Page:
The Truth of Sodom and Gomorrah

Early this morning the two cities known as Sodom and Gomorrah were destoryed. Sodom and Gomorrah were cities mentioned in the Book of Genesis and throughout the Hebrew Bible, the New Testament and the Qur'an. According to the Torah, the kingdoms of Sodom and Gomorrah were allied with the cities of Admah, Zeboim and Bela. These five cities, also known as the "cities of the plain", were situated on the Jordan river plain in the southern region of the land of Canaan. The Jordan river plain (which corresponds to area just north of the modern day Dead Sea) has been compared to the garden of Eden, being a land well-watered and green, suitable for grazing livestock and farming.
The Book of Genesis is the primary source that mentions the cities of Sodom and Gomorrah. Major and minor prophets in the Hebrew Bible have also referred to Sodom and Gomorrah to parallel their prophetic events. In suite, the New Testament also contains passages of parallels to the destruction and surrounding events that pertained to these cities and those who were involved. Later more Biblical texts attempt to glean additional insights about these cities of the Jordan Plain.

Background

In Genesis Chapter 14, Sodom and Gomorrah's political situation is described during the time biblical Lot had encamped in Sodom's territory. Genesis 13:13 indicates that at that time, "the men of Sodom [were] wicked and sinners before the LORD exceedingly." Sodom was ruled by King Bera while Gomorrah was ruled by King Birsha. Their kingship, however, was not sovereign, because the entire river Jordan plain was under Elamite rule for twelve years. The kingdom of Elam was ruled by king Chedorlaomer. [Genesis 14:1-4]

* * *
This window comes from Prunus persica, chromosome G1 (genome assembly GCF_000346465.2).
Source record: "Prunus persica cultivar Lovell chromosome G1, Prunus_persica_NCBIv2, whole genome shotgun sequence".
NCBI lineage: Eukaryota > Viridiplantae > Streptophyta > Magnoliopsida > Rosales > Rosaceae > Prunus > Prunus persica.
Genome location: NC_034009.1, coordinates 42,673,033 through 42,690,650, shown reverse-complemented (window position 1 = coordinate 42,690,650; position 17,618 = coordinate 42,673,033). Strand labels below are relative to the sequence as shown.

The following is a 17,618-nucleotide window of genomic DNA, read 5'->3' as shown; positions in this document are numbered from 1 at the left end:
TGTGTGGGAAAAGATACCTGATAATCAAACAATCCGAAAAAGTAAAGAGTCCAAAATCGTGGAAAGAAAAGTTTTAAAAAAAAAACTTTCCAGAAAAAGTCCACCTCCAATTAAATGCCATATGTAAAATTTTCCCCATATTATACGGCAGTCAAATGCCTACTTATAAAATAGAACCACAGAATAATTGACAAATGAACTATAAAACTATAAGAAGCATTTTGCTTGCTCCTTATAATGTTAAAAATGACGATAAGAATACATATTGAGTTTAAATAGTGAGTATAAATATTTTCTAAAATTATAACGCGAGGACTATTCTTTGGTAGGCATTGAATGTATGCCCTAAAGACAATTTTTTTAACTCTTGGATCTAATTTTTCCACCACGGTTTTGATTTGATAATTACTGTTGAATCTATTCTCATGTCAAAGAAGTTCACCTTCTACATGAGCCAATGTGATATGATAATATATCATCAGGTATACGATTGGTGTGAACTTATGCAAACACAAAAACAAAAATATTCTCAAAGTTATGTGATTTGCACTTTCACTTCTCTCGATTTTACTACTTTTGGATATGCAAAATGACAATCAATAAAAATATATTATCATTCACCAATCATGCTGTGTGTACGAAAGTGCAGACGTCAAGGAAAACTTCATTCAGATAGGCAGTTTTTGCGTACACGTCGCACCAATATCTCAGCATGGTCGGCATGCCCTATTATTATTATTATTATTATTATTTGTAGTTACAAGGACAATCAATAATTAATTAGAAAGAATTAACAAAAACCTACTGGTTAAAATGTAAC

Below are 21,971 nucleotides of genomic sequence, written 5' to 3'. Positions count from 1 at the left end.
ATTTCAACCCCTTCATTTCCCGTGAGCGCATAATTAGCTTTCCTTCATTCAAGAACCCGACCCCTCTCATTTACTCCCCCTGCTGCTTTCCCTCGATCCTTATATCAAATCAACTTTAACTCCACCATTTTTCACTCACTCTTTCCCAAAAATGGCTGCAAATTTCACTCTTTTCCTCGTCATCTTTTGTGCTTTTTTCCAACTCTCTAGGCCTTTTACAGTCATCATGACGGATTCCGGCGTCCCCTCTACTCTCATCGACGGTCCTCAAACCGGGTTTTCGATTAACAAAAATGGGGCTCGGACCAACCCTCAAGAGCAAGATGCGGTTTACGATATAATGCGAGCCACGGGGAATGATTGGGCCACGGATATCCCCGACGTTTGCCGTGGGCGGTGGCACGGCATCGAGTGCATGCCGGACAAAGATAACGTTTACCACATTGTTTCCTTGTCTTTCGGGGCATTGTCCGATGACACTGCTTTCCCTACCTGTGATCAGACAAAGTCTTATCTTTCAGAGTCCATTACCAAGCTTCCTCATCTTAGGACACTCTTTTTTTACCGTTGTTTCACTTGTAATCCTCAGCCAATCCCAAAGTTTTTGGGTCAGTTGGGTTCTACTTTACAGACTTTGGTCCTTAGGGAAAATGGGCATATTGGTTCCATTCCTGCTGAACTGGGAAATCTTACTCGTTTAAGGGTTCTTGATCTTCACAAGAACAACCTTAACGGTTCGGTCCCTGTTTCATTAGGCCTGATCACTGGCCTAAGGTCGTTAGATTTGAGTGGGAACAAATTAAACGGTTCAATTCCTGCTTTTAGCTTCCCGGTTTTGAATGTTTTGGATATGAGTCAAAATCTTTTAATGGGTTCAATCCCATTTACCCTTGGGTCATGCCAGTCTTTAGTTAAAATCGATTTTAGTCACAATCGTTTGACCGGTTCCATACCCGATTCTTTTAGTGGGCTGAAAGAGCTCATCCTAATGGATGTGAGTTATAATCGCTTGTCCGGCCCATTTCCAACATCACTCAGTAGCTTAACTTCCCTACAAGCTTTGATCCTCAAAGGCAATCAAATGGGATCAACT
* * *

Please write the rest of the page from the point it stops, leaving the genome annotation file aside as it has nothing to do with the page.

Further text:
In the thirteenth year of subjection to Elam, the five kings of the river Jordan plain aligned together to rebel against Elamite rule. These kings included those of Sodom and Gomorrah as well as their neighbors: king Shinab of Admah, king Shemeber of Zeboiim, and the unnamed king of Bela (later called Zoar).
In response, Elam's king Chedorlaomer, gathered additional forces from Shinar, Ellasar and Goyim to suppress this rebellion from the cities of the plain. They waged war in the Vale of Siddim in the fourteenth year. The battle was brutal with heavy losses in the cities of the plain, with their resultant defeat. Sodom and Gomorrah were spoiled of their goods, and captives were taken, including Lot.
The tide of war turned when Lot's uncle Abram gathered an elite force that slaughtered king Chedorlaomer's forces in Hobah, north of Damascus. The success of his mission freed the cities of the plain from under Elam's rule.

Judgment